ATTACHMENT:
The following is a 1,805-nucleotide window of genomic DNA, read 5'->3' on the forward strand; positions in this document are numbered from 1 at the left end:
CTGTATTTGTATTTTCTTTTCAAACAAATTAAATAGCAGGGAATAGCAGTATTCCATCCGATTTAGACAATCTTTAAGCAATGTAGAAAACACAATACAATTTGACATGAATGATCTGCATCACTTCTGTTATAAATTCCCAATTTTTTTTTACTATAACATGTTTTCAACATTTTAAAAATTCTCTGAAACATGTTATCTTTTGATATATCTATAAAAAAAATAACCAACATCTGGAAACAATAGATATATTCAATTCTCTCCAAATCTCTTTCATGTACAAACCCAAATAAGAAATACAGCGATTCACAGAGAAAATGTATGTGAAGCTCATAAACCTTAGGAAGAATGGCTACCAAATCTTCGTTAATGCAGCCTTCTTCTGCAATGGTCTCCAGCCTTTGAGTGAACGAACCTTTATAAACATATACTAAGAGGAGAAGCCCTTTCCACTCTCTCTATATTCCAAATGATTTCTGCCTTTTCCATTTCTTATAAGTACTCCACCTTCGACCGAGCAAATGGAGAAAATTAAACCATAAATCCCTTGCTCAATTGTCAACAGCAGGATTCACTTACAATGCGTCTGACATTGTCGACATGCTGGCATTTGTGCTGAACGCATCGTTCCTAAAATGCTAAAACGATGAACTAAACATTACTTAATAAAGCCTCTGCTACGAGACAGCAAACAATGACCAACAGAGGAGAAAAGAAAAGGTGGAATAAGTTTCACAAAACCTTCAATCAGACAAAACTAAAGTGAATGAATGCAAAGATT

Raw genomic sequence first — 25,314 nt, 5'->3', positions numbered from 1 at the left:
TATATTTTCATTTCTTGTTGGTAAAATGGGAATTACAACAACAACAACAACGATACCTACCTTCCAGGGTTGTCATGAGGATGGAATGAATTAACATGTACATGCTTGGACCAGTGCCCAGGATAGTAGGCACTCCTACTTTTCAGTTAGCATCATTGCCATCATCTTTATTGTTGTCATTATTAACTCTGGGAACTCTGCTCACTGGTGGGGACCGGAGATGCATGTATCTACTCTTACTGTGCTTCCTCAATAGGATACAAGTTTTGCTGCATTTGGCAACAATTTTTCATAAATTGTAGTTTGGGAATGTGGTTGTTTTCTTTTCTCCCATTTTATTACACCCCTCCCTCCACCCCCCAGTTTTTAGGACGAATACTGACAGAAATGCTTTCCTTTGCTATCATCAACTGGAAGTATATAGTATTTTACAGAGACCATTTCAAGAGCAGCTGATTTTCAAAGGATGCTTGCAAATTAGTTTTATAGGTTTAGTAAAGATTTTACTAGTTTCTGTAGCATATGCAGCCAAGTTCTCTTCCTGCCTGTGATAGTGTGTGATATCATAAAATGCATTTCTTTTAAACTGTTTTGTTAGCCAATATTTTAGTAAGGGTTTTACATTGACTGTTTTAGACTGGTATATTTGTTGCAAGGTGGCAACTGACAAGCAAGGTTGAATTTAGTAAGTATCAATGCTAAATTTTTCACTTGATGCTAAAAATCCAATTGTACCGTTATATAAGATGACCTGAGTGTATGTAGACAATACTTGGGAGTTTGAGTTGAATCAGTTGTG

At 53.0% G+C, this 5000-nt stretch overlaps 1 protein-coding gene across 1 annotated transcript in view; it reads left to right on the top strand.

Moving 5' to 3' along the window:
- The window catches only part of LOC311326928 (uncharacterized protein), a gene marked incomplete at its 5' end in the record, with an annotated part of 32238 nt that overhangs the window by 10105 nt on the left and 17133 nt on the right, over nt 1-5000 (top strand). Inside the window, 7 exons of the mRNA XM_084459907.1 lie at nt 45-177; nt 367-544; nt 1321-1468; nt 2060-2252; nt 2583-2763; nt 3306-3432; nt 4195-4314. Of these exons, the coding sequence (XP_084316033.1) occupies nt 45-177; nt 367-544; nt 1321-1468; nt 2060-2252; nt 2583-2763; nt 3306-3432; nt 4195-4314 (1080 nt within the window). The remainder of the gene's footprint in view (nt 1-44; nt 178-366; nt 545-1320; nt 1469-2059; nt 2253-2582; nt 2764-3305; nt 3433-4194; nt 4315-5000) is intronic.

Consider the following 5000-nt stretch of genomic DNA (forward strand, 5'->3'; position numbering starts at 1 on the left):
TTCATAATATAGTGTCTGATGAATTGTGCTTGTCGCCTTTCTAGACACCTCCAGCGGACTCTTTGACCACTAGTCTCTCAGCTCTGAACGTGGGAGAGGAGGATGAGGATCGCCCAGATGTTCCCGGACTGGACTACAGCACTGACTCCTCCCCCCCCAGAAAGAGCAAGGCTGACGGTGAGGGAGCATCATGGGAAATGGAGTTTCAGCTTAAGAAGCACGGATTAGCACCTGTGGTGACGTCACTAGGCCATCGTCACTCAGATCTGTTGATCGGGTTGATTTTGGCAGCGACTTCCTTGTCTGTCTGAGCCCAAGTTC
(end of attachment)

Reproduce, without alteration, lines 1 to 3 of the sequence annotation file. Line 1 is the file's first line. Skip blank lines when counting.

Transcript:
The following is a 1,805-nucleotide window of genomic DNA, read 5'->3' on the forward strand; positions in this document are numbered from 1 at the left end:
CTGTATTTGTATTTTCTTTTCAAACAAATTAAATAGCAGGGAATAGCAGTATTCCATCCGATTTAGACAATCTTTAAGCAATGTAGAAAACACAATACAATTTGACATGAATGATCTGCATCACTTCTGTTATAAATTCCCAATTTTTTTTTACTATAACATGTTTTCAACATTTTAAAAATTCTCTGAAACATGTTATCTTTTGATATATCTATAAAAAAAATAACCAACATCTGGAAACAATAGATATATTCAATTCTCTCCAAATCTCTTTCATGTACAAACCCAAATAAGAAATACAGCGATTCACAGAGAAAATGTATGTGAAGCTCATAAACCTTAGGAAGAATGGCTACCAAATCTTCGTTAATGCAGCCTTCTTCTGCAATGGTCTCCAGCCTTTGAGTGAACGAACCTTTATAAACATATACTAAGAGGAGAAGCCCTTTCCACTCTCTCTATATTCCAAATGATTTCTGCCTTTTCCATTTCTTATAAGTACTCCACCTTCGACCGAGCAAATGGAGAAAATTAAACCATAAATCCCTTGCTCAATTGTCAACAGCAGGATTCACTTACAATGCGTCTGACATTGTCGACATGCTGGCATTTGTGCTGAACGCATCGTTCCTAAAATGCTAAAACGATGAACTAAACATTACTTAATAAAGCCTCTGCTACGAGACAGCAAACAATGACCAACAGAGGAGAAAAGAAAAGGTGGAATAAGTTTCACAAAACCTTCAATCAGACAAAACTAAAGTGAATGAATGCAAAGATT

Raw genomic sequence first — 25,314 nt, 5'->3', positions numbered from 1 at the left: